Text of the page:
Daphne Eviatar
August 23, 2012

Can the government classify the words of an accused terrorist before he even utters them? That was to be the subject of much debate in hearings at Guantanamo Bay, now cancelled due to Hurricane Isaac. (Originally scheduled to start today, a train derailment in Baltimore yesterday cut the cable line that provides the Gitmo base with Internet access.) A military commission was scheduled to hold pre-trial hearings to hammer out some of the key issues affecting the upcoming trial of the alleged plotters of the September 11, 2001 terror attacks.

In documents filed with the military judge, Army Col. James Pohl, the government claims all statements of the detainees — anything they said in the past or might say in the future — must be “presumptively classified.” The government wants to review every statement before its release to determine whether it would harm national security.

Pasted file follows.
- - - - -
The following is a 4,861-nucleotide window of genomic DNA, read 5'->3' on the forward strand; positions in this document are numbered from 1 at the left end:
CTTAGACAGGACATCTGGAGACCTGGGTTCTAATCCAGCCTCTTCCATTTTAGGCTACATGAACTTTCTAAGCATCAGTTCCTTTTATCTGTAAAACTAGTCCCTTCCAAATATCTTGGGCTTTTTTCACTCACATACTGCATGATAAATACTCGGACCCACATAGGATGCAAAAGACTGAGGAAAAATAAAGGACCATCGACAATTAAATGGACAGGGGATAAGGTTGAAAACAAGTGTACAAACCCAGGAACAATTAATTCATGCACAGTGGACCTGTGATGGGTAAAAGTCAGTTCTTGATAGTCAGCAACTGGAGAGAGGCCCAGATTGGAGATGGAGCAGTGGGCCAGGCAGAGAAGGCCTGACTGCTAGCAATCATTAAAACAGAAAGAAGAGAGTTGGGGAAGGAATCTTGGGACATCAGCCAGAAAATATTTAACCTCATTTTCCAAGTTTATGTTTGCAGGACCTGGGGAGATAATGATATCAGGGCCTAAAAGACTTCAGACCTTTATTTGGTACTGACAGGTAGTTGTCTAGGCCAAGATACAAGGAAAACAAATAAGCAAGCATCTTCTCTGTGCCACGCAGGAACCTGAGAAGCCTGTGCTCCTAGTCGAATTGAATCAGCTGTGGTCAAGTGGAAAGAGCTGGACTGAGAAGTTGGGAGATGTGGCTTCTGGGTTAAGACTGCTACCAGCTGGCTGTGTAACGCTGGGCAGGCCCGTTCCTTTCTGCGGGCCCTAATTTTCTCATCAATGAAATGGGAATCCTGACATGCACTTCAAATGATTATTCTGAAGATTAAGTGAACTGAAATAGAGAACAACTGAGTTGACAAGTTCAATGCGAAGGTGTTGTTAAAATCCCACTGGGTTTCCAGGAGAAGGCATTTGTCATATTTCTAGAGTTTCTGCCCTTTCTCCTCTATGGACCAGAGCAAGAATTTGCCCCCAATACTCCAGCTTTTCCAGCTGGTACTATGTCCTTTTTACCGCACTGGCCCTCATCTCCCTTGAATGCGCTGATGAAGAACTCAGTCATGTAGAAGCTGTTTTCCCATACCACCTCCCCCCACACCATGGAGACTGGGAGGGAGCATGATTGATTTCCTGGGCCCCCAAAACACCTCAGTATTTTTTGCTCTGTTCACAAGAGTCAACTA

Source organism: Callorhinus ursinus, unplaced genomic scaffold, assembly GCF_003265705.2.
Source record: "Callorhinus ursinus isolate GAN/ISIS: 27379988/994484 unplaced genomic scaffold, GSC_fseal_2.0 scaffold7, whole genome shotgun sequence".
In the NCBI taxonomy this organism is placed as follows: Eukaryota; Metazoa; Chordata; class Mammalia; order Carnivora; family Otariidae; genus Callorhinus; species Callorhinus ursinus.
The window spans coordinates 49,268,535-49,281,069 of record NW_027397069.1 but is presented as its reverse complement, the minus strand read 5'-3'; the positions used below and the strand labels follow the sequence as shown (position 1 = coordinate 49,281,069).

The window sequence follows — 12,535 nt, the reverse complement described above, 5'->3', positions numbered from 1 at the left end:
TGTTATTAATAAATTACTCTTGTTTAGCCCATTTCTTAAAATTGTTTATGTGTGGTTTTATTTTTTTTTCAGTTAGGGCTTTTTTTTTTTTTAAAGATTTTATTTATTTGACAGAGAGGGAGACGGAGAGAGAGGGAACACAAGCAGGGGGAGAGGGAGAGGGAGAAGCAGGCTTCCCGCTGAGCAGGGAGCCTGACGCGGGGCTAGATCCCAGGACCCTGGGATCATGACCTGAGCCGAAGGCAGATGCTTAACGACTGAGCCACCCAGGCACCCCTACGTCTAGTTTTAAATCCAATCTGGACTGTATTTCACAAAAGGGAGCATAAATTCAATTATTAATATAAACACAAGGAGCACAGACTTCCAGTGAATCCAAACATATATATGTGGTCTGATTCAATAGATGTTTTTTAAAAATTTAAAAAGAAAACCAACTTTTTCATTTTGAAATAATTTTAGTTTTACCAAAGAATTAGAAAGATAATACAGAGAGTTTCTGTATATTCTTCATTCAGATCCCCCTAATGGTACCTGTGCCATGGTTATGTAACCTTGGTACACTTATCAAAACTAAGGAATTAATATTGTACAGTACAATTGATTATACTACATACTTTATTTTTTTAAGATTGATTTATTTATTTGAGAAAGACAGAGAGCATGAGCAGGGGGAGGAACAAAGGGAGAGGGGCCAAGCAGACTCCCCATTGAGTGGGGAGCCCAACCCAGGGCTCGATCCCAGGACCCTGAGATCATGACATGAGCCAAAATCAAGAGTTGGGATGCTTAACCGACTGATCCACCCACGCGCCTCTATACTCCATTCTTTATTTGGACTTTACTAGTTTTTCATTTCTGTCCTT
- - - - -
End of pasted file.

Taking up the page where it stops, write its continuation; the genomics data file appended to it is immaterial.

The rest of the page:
The primary concern is what the five defendants accused of plotting the 9/11 attacks might say about their treatment during interrogation at secret CIA prisons overseas, and then after they were transferred to the prison at Guantanamo Bay. According to the government, whatever they might say about their capture and treatment must be kept secret.

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